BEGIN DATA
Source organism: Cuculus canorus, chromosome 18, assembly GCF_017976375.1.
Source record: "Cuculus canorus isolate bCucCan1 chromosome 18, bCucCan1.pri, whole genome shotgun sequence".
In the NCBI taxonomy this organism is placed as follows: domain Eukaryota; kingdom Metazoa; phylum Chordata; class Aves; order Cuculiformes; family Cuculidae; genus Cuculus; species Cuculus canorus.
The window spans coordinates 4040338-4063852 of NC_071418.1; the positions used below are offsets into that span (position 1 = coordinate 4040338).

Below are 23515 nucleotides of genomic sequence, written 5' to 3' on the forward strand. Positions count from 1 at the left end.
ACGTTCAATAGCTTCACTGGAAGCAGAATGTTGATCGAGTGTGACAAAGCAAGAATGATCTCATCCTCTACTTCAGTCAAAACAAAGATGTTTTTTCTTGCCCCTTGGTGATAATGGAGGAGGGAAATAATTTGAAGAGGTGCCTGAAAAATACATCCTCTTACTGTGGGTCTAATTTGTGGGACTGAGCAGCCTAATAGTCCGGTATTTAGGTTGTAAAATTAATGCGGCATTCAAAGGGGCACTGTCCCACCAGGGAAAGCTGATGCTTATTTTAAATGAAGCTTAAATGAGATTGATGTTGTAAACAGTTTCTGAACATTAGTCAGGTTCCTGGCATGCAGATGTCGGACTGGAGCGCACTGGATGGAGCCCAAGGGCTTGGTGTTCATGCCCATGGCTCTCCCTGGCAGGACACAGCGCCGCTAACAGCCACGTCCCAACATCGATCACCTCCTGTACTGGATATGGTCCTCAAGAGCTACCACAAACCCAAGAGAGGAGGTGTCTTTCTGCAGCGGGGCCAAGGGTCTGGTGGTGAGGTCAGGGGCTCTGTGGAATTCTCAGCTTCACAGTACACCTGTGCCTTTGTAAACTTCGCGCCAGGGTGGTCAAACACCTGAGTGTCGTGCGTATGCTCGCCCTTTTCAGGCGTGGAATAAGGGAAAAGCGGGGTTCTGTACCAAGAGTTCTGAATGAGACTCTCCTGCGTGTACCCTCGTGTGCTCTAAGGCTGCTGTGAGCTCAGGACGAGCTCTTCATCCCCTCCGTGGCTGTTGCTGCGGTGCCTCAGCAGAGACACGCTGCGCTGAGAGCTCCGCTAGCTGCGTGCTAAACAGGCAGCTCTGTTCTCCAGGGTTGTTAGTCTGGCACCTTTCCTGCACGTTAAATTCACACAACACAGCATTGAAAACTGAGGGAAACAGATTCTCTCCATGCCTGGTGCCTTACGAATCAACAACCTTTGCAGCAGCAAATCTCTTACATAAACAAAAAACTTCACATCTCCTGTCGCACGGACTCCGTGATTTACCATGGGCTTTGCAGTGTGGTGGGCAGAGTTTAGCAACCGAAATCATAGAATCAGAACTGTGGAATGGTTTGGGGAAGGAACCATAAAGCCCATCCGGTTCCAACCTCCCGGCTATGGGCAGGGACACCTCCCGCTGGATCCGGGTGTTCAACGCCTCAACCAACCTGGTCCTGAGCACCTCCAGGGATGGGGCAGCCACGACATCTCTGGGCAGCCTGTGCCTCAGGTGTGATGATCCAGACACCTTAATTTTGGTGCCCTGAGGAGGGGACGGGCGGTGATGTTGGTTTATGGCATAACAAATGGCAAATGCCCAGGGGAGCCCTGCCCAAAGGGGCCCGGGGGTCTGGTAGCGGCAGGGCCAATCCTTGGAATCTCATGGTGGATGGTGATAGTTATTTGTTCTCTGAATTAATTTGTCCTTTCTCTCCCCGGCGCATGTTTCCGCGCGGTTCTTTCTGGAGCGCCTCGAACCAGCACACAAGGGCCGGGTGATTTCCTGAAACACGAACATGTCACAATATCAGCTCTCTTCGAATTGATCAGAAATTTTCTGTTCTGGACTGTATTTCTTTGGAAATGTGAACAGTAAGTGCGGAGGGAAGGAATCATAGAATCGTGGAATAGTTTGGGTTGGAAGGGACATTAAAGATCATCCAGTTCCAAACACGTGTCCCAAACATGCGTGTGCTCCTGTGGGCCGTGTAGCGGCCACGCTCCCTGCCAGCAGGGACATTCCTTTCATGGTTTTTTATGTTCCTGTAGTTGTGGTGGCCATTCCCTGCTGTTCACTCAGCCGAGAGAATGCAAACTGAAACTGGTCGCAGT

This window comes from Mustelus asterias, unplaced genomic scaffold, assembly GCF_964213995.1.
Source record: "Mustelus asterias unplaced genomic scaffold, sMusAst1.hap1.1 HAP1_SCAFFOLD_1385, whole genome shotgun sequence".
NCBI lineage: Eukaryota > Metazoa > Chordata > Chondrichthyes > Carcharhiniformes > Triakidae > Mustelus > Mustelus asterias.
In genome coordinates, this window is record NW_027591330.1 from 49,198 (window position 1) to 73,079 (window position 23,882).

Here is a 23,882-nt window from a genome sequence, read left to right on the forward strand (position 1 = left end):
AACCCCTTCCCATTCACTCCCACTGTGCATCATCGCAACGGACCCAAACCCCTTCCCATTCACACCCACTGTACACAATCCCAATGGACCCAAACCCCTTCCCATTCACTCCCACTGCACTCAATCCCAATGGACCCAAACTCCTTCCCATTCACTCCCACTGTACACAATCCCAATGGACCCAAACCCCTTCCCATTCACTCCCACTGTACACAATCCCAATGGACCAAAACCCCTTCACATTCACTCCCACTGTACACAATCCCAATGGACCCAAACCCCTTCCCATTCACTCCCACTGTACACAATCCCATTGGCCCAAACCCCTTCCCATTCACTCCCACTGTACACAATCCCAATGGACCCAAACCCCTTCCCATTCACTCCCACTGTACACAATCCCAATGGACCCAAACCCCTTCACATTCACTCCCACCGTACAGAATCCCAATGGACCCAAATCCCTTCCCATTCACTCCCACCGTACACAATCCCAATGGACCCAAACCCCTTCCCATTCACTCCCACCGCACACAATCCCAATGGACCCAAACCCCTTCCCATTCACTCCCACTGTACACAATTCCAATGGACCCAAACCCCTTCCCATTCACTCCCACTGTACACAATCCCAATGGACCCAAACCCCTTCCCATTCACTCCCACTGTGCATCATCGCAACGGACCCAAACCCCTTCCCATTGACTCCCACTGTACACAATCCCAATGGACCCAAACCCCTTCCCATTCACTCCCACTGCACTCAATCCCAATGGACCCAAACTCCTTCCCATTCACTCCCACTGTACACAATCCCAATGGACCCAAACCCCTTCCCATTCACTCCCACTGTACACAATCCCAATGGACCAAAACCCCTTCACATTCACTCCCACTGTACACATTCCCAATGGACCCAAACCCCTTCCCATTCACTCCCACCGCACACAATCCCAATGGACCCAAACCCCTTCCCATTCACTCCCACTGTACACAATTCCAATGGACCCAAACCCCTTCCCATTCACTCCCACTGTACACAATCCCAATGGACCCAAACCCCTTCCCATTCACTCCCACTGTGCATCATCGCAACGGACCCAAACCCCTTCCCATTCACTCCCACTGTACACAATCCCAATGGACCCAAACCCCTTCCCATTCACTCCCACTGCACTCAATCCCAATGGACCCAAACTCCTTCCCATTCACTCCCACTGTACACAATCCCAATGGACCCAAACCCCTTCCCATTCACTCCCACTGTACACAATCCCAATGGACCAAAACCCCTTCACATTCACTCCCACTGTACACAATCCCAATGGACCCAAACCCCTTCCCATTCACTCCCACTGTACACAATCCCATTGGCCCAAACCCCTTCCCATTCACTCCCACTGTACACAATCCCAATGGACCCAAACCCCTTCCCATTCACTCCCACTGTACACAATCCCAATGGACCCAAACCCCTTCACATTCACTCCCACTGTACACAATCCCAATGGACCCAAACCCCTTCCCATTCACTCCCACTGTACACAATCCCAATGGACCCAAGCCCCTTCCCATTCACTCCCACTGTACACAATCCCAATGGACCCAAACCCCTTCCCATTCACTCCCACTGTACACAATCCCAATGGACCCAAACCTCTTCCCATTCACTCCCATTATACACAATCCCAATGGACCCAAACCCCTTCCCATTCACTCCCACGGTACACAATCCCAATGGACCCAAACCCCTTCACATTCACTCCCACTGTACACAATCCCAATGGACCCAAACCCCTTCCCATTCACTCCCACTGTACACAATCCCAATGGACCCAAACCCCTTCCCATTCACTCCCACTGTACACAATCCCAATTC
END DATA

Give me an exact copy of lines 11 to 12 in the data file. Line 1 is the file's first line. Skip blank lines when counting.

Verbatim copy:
Here is a 23,882-nt window from a genome sequence, read left to right on the forward strand (position 1 = left end):
AACCCCTTCCCATTCACTCCCACTGTGCATCATCGCAACGGACCCAAACCCCTTCCCATTCACACCCACTGTACACAATCCCAATGGACCCAAACCCCTTCCCATTCACTCCCACTGCACTCAATCCCAATGGACCCAAACTCCTTCCCATTCACTCCCACTGTACACAATCCCAATGGACCCAAACCCCTTCCCATTCACTCCCACTGTACACAATCCCAATGGACCAAAACCCCTTCACATTCACTCCCACTGTACACAATCCCAATGGACCCAAACCCCTTCCCATTCACTCCCACTGTACACAATCCCATTGGCCCAAACCCCTTCCCATTCACTCCCACTGTACACAATCCCAATGGACCCAAACCCCTTCCCATTCACTCCCACTGTACACAATCCCAATGGACCCAAACCCCTTCACATTCACTCCCACCGTACAGAATCCCAATGGACCCAAATCCCTTCCCATTCACTCCCACCGTACACAATCCCAATGGACCCAAACCCCTTCCCATTCACTCCCACCGCACACAATCCCAATGGACCCAAACCCCTTCCCATTCACTCCCACTGTACACAATTCCAATGGACCCAAACCCCTTCCCATTCACTCCCACTGTACACAATCCCAATGGACCCAAACCCCTTCCCATTCACTCCCACTGTGCATCATCGCAACGGACCCAAACCCCTTCCCATTGACTCCCACTGTACACAATCCCAATGGACCCAAACCCCTTCCCATTCACTCCCACTGCACTCAATCCCAATGGACCCAAACTCCTTCCCATTCACTCCCACTGTACACAATCCCAATGGACCCAAACCCCTTCCCATTCACTCCCACTGTACACAATCCCAATGGACCAAAACCCCTTCACATTCACTCCCACTGTACACATTCCCAATGGACCCAAACCCCTTCCCATTCACTCCCACCGCACACAATCCCAATGGACCCAAACCCCTTCCCATTCACTCCCACTGTACACAATTCCAATGGACCCAAACCCCTTCCCATTCACTCCCACTGTACACAATCCCAATGGACCCAAACCCCTTCCCATTCACTCCCACTGTGCATCATCGCAACGGACCCAAACCCCTTCCCATTCACTCCCACTGTACACAATCCCAATGGACCCAAACCCCTTCCCATTCACTCCCACTGCACTCAATCCCAATGGACCCAAACTCCTTCCCATTCACTCCCACTGTACACAATCCCAATGGACCCAAACCCCTTCCCATTCACTCCCACTGTACACAATCCCAATGGACCAAAACCCCTTCACATTCACTCCCACTGTACACAATCCCAATGGACCCAAACCCCTTCCCATTCACTCCCACTGTACACAATCCCATTGGCCCAAACCCCTTCCCATTCACTCCCACTGTACACAATCCCAATGGACCCAAACCCCTTCCCATTCACTCCCACTGTACACAATCCCAATGGACCCAAACCCCTTCACATTCACTCCCACTGTACACAATCCCAATGGACCCAAACCCCTTCCCATTCACTCCCACTGTACACAATCCCAATGGACCCAAGCCCCTTCCCATTCACTCCCACTGTACACAATCCCAATGGACCCAAACCCCTTCCCATTCACTCCCACTGTACACAATCCCAATGGACCCAAACCTCTTCCCATTCACTCCCATTATACACAATCCCAATGGACCCAAACCCCTTCCCATTCACTCCCACGGTACACAATCCCAATGGACCCAAACCCCTTCACATTCACTCCCACTGTACACAATCCCAATGGACCCAAACCCCTTCCCATTCACTCCCACTGTACACAATCCCAATGGACCCAAACCCCTTCCCATTCACTCCCACTGTACACAATCCCAATTC